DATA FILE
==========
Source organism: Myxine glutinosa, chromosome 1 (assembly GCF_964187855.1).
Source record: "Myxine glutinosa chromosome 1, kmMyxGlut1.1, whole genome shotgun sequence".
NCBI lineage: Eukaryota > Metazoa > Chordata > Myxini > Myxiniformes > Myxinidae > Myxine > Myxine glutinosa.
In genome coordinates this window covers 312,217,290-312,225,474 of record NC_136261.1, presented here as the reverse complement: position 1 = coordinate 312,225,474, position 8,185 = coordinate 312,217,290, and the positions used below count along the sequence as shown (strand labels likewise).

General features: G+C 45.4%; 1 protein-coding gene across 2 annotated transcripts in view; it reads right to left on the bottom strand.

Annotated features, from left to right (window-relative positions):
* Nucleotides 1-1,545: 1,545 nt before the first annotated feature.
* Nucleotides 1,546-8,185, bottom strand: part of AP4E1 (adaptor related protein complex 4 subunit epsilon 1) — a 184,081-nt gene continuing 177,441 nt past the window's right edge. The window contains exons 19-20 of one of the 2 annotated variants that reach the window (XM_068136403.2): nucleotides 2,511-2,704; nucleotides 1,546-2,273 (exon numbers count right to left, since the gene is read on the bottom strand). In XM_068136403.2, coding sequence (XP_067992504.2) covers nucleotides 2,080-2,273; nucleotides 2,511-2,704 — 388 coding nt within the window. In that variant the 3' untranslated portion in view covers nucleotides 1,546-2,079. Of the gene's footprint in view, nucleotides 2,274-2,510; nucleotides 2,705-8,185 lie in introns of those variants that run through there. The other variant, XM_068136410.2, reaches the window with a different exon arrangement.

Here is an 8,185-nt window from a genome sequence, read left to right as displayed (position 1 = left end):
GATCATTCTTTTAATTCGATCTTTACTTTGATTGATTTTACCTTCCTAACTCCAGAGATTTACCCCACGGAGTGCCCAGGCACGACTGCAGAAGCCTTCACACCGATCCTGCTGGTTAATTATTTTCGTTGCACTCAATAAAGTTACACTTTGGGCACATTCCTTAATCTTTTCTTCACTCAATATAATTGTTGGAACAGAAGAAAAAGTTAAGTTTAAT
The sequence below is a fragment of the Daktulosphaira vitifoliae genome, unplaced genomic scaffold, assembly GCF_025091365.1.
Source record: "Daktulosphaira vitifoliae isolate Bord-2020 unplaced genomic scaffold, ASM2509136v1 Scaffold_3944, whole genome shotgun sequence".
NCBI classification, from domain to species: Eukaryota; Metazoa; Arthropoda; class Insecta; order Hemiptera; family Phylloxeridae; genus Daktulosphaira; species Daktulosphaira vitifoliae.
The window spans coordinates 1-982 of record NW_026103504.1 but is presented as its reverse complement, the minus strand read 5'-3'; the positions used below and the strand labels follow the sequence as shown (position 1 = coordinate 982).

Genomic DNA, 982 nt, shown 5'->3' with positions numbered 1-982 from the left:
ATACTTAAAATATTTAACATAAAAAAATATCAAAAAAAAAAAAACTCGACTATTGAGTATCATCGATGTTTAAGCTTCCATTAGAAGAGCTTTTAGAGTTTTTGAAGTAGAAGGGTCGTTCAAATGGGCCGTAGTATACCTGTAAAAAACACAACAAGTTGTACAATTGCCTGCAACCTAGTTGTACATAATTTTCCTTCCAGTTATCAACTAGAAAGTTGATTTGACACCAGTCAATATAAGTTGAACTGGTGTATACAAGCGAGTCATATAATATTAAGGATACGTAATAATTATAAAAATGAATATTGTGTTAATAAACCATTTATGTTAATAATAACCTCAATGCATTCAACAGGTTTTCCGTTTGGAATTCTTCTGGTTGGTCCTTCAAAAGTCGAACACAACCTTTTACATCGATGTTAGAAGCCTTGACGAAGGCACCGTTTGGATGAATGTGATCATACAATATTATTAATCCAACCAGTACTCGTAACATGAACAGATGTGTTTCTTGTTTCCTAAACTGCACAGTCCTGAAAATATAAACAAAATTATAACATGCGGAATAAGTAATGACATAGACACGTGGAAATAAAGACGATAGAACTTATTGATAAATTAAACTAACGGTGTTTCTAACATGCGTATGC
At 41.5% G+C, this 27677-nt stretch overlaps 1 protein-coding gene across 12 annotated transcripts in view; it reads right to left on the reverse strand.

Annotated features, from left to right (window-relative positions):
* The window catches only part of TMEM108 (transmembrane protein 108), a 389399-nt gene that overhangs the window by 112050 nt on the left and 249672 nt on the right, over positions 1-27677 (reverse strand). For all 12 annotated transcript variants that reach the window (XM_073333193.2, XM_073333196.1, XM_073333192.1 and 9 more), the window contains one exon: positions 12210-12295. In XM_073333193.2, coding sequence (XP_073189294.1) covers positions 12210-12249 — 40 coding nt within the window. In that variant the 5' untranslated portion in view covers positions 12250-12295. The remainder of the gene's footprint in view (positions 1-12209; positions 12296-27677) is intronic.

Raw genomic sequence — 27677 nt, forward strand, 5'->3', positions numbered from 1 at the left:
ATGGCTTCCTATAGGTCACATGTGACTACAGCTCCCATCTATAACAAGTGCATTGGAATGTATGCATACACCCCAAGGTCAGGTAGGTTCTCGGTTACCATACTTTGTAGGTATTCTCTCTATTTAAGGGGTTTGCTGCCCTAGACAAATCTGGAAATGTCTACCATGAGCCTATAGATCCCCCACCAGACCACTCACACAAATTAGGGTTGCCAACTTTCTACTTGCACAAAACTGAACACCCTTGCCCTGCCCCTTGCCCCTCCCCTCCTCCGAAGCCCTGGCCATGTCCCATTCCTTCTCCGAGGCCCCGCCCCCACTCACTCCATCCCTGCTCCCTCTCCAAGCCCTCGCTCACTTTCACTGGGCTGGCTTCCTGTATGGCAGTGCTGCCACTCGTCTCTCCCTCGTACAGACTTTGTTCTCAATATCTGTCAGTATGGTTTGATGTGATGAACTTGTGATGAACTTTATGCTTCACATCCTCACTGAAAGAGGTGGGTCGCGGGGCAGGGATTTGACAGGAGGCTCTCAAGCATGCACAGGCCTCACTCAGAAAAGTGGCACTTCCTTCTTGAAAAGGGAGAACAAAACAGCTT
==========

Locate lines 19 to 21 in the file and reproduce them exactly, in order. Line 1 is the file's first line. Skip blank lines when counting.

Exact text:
* The window catches only part of TMEM108 (transmembrane protein 108), a 389399-nt gene that overhangs the window by 112050 nt on the left and 249672 nt on the right, over positions 1-27677 (reverse strand). For all 12 annotated transcript variants that reach the window (XM_073333193.2, XM_073333196.1, XM_073333192.1 and 9 more), the window contains one exon: positions 12210-12295. In XM_073333193.2, coding sequence (XP_073189294.1) covers positions 12210-12249 — 40 coding nt within the window. In that variant the 5' untranslated portion in view covers positions 12250-12295. The remainder of the gene's footprint in view (positions 1-12209; positions 12296-27677) is intronic.

Raw genomic sequence — 27677 nt, forward strand, 5'->3', positions numbered from 1 at the left:
ATGGCTTCCTATAGGTCACATGTGACTACAGCTCCCATCTATAACAAGTGCATTGGAATGTATGCATACACCCCAAGGTCAGGTAGGTTCTCGGTTACCATACTTTGTAGGTATTCTCTCTATTTAAGGGGTTTGCTGCCCTAGACAAATCTGGAAATGTCTACCATGAGCCTATAGATCCCCCACCAGACCACTCACACAAATTAGGGTTGCCAACTTTCTACTTGCACAAAACTGAACACCCTTGCCCTGCCCCTTGCCCCTCCCCTCCTCCGAAGCCCTGGCCATGTCCCATTCCTTCTCCGAGGCCCCGCCCCCACTCACTCCATCCCTGCTCCCTCTCCAAGCCCTCGCTCACTTTCACTGGGCTGGCTTCCTGTATGGCAGTGCTGCCACTCGTCTCTCCCTCGTACAGACTTTGTTCTCAATATCTGTCAGTATGGTTTGATGTGATGAACTTGTGATGAACTTTATGCTTCACATCCTCACTGAAAGAGGTGGGTCGCGGGGCAGGGATTTGACAGGAGGCTCTCAAGCATGCACAGGCCTCACTCAGAAAAGTGGCACTTCCTTCTTGAAAAGGGAGAACAAAACAGCTT